From the early 1990s well into the 2000s, not much hockey happened in Markham without a Skinner involved.
Today, Jeff Skinner is a 25-year-old already in his eighth NHL season who’s desperately trying to help his Carolina Hurricanes make their first playoff appearance of his career. A relatively short time ago, though, he was one of six Skinner kids who logged all kinds of time at the local arena either playing actual hockey on the ice or some modified version of the game around the rink.
Skinner has three older sisters — Erica and twins Jennifer and Andrea — and an older brother, Ben. He also has a younger sister, Jillian, and the entire six-pack figure skated and played hockey growing up.
“I got to go to the rink and play mini-sticks and watch them play,” says Skinner, who still cherishes those early memories of getting into a little trouble around the rink.
Ben actually played hockey with another Markham product, Steven Stamkos, and when Skinner was quite young — he’s two years the junior of Ben and Stamkos — all three played soccer together around the town Skinner continues to be connected to.
“My parents still live there, I’m back there all the time in the summer,” he says of Markham, where Rogers Hometown Hockey makes a stop this weekend.
Of course, when you excel at hockey the way Skinner did, you find new, adopted homes at a young age. The left winger was only 18 years old when he made the Hurricanes just a few months after Carolina drafted him seventh overall in the summer of 2010.
Skinner acknowledged he was a little intimidated upon arriving in camp, but he soon settled in and earned the trust of coach Paul Maurice through the exhibition schedule. He cracked the opening night roster and spent most of the season playing beside Finns Jussi Jokinen and Tuomo Ruutu.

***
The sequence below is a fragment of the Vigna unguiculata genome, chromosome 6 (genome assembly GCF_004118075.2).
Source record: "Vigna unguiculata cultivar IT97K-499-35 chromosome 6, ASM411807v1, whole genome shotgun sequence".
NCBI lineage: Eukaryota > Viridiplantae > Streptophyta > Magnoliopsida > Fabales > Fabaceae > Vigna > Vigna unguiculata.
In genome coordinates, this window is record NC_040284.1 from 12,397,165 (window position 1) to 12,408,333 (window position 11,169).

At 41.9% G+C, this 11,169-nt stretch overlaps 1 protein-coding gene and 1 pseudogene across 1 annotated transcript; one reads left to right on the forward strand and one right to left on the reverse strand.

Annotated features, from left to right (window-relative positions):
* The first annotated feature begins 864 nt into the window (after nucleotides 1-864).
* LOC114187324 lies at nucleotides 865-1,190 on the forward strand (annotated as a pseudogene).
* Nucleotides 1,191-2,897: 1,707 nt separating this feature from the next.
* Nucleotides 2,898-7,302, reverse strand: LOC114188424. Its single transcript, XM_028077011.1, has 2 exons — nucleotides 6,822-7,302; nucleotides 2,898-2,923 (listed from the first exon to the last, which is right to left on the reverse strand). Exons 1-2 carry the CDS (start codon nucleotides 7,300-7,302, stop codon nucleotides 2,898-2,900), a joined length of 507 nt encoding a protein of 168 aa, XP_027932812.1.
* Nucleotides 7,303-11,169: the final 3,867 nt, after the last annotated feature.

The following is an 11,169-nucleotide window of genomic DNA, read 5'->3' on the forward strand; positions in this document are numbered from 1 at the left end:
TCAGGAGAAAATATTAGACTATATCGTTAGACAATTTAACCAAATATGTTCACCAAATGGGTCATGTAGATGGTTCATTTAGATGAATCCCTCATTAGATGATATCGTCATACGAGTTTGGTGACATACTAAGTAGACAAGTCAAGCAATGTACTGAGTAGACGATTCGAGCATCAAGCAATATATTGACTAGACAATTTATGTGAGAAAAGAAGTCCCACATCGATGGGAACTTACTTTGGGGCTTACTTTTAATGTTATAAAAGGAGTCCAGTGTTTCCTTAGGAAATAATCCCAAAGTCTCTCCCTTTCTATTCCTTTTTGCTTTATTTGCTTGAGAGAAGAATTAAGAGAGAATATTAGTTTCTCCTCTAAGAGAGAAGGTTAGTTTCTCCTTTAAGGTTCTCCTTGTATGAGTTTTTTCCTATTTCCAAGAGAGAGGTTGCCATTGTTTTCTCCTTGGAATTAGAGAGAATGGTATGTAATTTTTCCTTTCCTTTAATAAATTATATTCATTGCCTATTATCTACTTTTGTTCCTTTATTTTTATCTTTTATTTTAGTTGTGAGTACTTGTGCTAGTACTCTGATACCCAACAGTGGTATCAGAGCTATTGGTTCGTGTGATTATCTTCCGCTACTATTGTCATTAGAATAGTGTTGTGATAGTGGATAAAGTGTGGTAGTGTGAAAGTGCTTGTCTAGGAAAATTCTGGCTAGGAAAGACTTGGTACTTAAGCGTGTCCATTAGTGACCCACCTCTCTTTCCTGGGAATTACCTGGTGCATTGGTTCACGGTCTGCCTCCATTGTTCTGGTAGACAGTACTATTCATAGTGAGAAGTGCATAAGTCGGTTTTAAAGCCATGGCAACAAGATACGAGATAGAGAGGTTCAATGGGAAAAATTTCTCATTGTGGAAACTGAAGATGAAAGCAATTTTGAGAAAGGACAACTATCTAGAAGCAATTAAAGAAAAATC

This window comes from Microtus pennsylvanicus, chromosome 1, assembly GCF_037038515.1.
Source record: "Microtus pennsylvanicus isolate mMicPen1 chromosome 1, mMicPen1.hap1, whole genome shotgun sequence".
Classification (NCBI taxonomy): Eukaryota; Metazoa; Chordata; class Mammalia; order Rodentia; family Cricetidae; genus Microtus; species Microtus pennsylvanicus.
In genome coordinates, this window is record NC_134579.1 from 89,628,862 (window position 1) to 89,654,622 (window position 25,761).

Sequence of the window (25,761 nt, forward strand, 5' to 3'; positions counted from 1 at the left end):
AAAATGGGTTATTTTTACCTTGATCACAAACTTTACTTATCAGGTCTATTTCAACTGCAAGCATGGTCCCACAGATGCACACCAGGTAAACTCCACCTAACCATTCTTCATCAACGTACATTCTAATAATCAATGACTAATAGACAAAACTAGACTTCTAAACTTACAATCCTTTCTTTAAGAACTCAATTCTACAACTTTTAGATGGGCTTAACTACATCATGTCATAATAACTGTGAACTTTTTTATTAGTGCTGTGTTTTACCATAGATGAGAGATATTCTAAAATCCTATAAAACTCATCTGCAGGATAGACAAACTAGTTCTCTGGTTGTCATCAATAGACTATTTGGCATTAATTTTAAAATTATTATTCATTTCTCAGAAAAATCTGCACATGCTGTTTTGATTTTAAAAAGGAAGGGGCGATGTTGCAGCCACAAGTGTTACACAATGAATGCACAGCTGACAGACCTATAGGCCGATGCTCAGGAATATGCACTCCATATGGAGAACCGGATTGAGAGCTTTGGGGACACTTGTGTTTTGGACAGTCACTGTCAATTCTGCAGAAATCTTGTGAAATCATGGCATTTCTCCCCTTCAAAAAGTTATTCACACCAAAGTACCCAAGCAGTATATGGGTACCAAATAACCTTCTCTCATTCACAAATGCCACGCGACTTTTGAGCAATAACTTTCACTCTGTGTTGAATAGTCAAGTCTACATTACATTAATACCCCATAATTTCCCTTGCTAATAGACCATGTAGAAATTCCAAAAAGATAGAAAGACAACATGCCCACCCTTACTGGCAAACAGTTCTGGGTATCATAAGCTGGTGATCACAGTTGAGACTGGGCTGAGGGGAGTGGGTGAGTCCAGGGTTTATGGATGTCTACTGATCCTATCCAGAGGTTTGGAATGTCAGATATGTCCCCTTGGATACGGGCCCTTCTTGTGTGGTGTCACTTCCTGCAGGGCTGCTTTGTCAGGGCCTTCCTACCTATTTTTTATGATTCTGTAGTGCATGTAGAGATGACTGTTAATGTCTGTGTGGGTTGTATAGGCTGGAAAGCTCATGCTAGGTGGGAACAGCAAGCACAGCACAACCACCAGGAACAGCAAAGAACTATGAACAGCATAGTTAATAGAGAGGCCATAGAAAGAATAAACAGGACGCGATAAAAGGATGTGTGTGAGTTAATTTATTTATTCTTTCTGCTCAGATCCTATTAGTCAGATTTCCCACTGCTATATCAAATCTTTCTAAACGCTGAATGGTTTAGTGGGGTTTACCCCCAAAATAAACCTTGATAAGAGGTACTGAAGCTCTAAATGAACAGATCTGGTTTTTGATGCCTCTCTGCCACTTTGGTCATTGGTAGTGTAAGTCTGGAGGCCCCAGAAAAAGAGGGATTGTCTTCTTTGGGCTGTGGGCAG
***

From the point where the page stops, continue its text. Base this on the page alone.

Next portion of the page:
The result was a rookie-of-the-year showing in which Skinner bagged 31 goals and 32 assists. In fact, the only player aged 20 or younger who popped more goals than Skinner that season was his old Markham pal, Stamkos, who had 45.
“There was just a good fit with who the team had and who I got to play with,” he says.
Carolina narrowly missed the playoffs that spring, but 25 games into the next campaign, Maurice was canned and Skinner — perhaps for the first time in his young career — faced some personal adversity when he was sidelined for two months with a concussion. Head injuries hampered him over the next couple years, occasionally forcing him to the sidelines.
The team, meanwhile, continued to flounder, with or without Skinner in the lineup. The adversity was not fun in the moment, but did serve a purpose.
“Those things, when you look back, are often when you learn the most,” says Skinner, who hasn’t missed time for concussion-related reasons since October 2014.
Last season, Skinner scored a career-high 37 goals and, if he can get hot during the final six weeks of this year, will end up right around the 30-goal barrier again this year. Carolina has also shown signs of improvement as young players like left winger Sebastian Aho and defenceman Noah Hanifin have helped the club sniff a playoff spot this year, while offering hope for better things down the line.
Though still a couple months shy of his 26th birthday, Skinner admits he now sometimes feels like an old young guy on the club.
“It wasn’t that long ago — or, at least, it doesn’t seem like that long ago — where I was the youngest on the team,” he laughs, adding he’s tried to provide guidance to young players the way veterans of a previous generation did when he joined the team. “It’s cool to take on that new role.”
Another change Skinner would welcome: That first taste of playoff hockey.
“That’s why you play the game, really,” he says.
And wouldn’t it be something to, one day, bring a certain shiny trophy back with him on one of those summer trips home to Markham.